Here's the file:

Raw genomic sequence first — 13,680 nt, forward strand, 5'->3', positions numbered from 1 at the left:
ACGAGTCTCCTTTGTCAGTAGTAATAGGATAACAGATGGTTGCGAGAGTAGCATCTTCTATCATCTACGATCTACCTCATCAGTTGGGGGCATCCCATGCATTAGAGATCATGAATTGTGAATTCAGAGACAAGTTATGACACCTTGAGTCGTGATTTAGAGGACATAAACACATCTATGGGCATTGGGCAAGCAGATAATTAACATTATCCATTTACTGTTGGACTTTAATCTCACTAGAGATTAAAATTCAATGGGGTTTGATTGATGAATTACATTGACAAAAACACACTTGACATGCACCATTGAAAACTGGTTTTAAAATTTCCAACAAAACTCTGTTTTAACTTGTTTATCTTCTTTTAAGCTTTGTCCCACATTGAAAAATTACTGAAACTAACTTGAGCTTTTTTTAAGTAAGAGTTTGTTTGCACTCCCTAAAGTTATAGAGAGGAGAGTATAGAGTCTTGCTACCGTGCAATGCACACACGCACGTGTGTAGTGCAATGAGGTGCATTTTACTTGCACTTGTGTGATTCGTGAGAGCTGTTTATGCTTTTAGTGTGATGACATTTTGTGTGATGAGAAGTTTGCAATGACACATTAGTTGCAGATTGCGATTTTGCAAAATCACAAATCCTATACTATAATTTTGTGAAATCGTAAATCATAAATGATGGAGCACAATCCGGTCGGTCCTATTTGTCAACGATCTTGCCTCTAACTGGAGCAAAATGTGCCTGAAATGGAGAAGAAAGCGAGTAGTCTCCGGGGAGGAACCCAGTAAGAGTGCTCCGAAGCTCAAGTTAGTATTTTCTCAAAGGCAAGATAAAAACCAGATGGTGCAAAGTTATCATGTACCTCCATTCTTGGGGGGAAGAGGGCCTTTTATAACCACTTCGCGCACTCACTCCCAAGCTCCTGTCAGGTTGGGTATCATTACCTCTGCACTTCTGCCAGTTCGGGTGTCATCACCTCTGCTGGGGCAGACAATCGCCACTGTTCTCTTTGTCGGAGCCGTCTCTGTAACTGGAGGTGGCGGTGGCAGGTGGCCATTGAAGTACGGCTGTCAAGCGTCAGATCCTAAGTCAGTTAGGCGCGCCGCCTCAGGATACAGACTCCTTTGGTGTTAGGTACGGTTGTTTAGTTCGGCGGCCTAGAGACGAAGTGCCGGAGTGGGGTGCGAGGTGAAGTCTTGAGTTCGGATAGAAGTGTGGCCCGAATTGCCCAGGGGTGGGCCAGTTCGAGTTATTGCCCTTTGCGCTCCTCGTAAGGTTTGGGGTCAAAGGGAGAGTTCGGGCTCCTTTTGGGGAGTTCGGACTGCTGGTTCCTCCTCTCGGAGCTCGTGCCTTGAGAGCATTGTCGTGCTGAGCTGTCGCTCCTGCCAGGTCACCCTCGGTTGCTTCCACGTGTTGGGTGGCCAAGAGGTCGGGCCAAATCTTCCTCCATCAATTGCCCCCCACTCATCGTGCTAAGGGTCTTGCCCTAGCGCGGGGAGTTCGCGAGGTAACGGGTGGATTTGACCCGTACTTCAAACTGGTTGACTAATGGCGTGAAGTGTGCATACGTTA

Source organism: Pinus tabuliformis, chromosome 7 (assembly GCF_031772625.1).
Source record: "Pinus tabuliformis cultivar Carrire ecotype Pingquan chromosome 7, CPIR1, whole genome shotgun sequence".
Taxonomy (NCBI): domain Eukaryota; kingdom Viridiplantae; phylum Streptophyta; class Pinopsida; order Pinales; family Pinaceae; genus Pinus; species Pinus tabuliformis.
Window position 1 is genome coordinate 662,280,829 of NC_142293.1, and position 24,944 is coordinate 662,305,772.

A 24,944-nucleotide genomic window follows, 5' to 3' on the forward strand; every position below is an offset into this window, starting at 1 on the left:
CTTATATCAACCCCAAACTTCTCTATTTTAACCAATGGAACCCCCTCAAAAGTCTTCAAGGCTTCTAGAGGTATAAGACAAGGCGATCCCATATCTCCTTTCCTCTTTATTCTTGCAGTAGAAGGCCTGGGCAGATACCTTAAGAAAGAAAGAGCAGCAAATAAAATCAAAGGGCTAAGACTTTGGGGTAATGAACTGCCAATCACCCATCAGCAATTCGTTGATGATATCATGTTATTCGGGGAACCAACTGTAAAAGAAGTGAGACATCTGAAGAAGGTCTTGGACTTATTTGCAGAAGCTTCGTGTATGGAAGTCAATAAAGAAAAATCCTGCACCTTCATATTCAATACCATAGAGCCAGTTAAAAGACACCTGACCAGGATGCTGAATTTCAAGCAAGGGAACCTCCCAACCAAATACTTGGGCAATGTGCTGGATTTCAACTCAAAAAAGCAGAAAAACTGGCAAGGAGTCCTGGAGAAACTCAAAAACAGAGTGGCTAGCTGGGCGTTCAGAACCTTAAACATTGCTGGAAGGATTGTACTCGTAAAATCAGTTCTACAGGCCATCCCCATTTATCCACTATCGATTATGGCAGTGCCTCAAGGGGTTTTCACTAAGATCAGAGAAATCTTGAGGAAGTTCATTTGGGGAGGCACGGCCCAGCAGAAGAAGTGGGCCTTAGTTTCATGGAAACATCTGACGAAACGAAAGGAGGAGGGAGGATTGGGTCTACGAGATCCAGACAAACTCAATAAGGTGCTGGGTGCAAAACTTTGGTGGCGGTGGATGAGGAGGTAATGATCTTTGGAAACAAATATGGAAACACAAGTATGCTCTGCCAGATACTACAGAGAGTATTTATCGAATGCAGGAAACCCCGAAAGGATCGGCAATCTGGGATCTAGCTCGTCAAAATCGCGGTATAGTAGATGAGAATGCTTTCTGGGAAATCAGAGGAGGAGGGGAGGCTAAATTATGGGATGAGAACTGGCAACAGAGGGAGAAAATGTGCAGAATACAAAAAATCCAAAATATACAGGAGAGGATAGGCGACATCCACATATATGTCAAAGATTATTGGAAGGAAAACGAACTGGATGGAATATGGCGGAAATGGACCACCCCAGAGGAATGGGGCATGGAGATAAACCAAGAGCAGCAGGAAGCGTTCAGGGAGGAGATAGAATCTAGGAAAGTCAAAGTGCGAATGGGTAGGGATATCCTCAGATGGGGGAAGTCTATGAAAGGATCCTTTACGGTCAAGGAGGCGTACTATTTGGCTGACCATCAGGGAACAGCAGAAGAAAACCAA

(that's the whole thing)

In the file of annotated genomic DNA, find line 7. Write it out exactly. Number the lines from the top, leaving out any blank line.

A 24,944-nucleotide genomic window follows, 5' to 3' on the forward strand; every position below is an offset into this window, starting at 1 on the left: